By Oliver Haslam on Feb 28, 2015
Apple CEO Tim Cook is on the final leg of his tour of Isreal and Europe and has been speaking to UK publication The Telegraph about a range of things including Apple customers’ privacy and of all things, terrorism.
Known for his unusual stance on privacy – one which doesn’t jive with other high profile tech executives who are happy to share everything about you – Cook told the publication during an interview that he feels people’s information is being “trafficked around” in ways that they just don’t yet understand. Read More
By Sébastien Page on Feb 13, 2015
As Apple CEO Tim Cook spoke at the President Obama’s Summit on Cybersecurity on Friday, the White House announced that Apple Pay will be enabled for federal payment cards, including Social Security and veterans benefits that are issued via debit cards.
The news represents a major vote of confidence for Apple Pay and Apple in general. While it shouldn’t be considered a proper endorsement from the White House, it is still a major win for Apple. Read More
By Christian Zibreg on Jan 21, 2015
Yesterday, I stumbled upon an intriguing post over at The Loop which I felt raised a valid point about multi-user access in iOS, or the lack of.
It’s especially relevant in light of the fact that Android Lollipop enables multi-user support on phones.
Tablets, of course, have had this for nearly three years with Jelly Bean and up. Now, adding the ability to share your iPhone or iPad with someone else isn’t as trivial as it may appear at first sight as there are many technical hurdles to overcome.
On the other hand, can anyone imagine Apple not working on solving this pain point for its users? I mean, OS X supports multiple user accounts by design and iOS is basically a slimmed down version of OS X.
Anyways, is multi-user access one of those features the company should prioritize for the next major refresh of iOS, do you think? Read More
By Christian Zibreg on Jan 9, 2015
An unusual oversight in how OS X’s Spotlight feature handles privacy settings in Apple Mail leaves the door open to spammers, phishers and online tracking companies who can obtain private data such as your IP address, current operating system version, browser details and more, whenever an email message is previewed in Spotlight.
First discovered by German technology news site Heise, the bug takes advantage of a common information harvesting technique and a Mail setting which determines whether or not the program loads remote content in emails. Read More
By Christian Zibreg on Dec 29, 2014
Admittedly, Touch ID has popularized and mainstreamed biometric security on mobile devices using an impression made on a surface by the inner part of the top joint of a finger.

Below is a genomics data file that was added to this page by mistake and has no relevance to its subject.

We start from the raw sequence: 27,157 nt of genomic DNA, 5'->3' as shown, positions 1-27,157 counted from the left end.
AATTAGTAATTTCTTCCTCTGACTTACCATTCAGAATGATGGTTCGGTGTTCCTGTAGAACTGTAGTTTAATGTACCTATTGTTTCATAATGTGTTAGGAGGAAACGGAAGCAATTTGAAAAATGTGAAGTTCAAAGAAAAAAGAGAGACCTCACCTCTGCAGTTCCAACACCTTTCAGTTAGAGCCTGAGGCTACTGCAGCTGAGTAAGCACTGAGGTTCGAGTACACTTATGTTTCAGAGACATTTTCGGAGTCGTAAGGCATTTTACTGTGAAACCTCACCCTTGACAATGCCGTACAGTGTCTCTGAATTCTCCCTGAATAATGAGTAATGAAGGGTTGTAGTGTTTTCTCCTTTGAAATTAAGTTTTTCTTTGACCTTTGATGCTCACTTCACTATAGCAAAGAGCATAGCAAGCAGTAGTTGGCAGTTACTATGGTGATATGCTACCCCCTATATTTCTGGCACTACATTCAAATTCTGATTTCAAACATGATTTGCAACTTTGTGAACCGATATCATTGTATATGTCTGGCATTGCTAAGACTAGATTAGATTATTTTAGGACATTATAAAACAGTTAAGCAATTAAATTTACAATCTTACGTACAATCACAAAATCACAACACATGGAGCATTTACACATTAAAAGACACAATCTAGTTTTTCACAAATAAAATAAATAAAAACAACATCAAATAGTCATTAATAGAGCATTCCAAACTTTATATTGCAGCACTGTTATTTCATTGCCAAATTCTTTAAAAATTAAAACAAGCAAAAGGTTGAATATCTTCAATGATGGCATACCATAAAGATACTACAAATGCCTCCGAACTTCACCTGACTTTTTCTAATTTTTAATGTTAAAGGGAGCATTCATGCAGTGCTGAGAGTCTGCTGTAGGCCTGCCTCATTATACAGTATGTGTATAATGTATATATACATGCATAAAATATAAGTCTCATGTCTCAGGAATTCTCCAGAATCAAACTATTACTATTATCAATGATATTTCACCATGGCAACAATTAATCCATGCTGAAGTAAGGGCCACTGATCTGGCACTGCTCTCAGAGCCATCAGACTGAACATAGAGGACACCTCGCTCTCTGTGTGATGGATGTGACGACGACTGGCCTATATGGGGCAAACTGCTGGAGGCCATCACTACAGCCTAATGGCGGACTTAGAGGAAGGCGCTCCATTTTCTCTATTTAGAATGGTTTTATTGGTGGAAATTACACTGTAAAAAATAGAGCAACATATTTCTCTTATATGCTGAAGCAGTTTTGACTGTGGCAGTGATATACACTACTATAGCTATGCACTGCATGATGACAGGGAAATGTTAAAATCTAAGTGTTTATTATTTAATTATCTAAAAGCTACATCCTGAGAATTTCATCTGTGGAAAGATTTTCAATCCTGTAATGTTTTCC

Having debuted on the iPhone 5s, Apple’s in-house sensor built into the Home button is based on a sophisticated technology by Israeli smart sensor maker AuthenTec, which the Cupertino firm snapped up in July of 2012 for a reported $356 million.
However, existing fingerprint-based security solutions could be easily bypassed by generating a fingerprint image from a series of photos of someone’s finger, no physical print necessary whatsoever, according to claims by Chaos Computer Club, Europe’s largest association of hackers.
As relayed by VentureBeat, the hackers have now successfully demonstrated a proof-of-concept by copying the thumbprint of German Defense Minister Ursula von der Leyen.
They used a close-up photograph of von der Leyen’s thumb, obtained during a news conference in October, along with photographs taken from different angles, said Jan Krissler aka “Starbug” at the 31st annual Chaos Computer Club convention in Hamburg, Germany. Read More
By Cody Lee on Nov 15, 2014
AT&T told the Associated Press on Friday that it is no longer using permanent cookies to track its subscribers. In late October, security researchers discovered that the carrier, along with its competitor Verizon, were using unique identifying numbers or “perma-cookies” to track their customers online habits.
A spokesperson for AT&T said that the tracking practice was part of a pilot program to improve targeted marketing called “Relevant Advertising.” But it says that the experiment is over, and it has pulled the identifying numbers from their customers’ accounts, although it may still sell the data it’s collected. Read More
By Cody Lee on Nov 13, 2014
The US Federal Trade Commission is seeking assurances from Apple that it will prevent sensitive health data from being used without the users’ consent, reports Reuters. The outlet says Apple representatives have met with FTC officials multiple times in recent months to discuss the matter.
More specifically, the FTC wants to be sure that Apple will not sell health data collected by its upcoming smartwatch and other devices to third party marketers, or allow app developers to do so. It also wants to be sure proper measures are being taken to protect the data against malicious attacks. Read More
By Christian Zibreg on Oct 22, 2014
Apple’s boss Tim Cook went to China to meet with a top Chinese government official in Beijing amid allegations of government-backed phishing attempts on users’ iCloud accounts, according to a report by the state-run Xinhua news agency, relayed by Reuters Wednesday.
The meeting coincides with reports by GreatFire.org, a Chinese web monitoring group, alleging that the Chinese government sponsored man-in-the-middle attacks that redirected local users to a fake iCloud.com login page in an effort to harvest Apple ID user names and passwords. Read More
By Christian Zibreg on Oct 21, 2014
Following a report Monday by Great Fire alleging that the government in China attempted to compromise the security of Apple’s users by redirecting local traffic to a fake iCloud.com login webpage, Apple on Tuesday confirmed it was aware of the phishing attempts and ensured its servers had not been compromised, according to a CNBC report.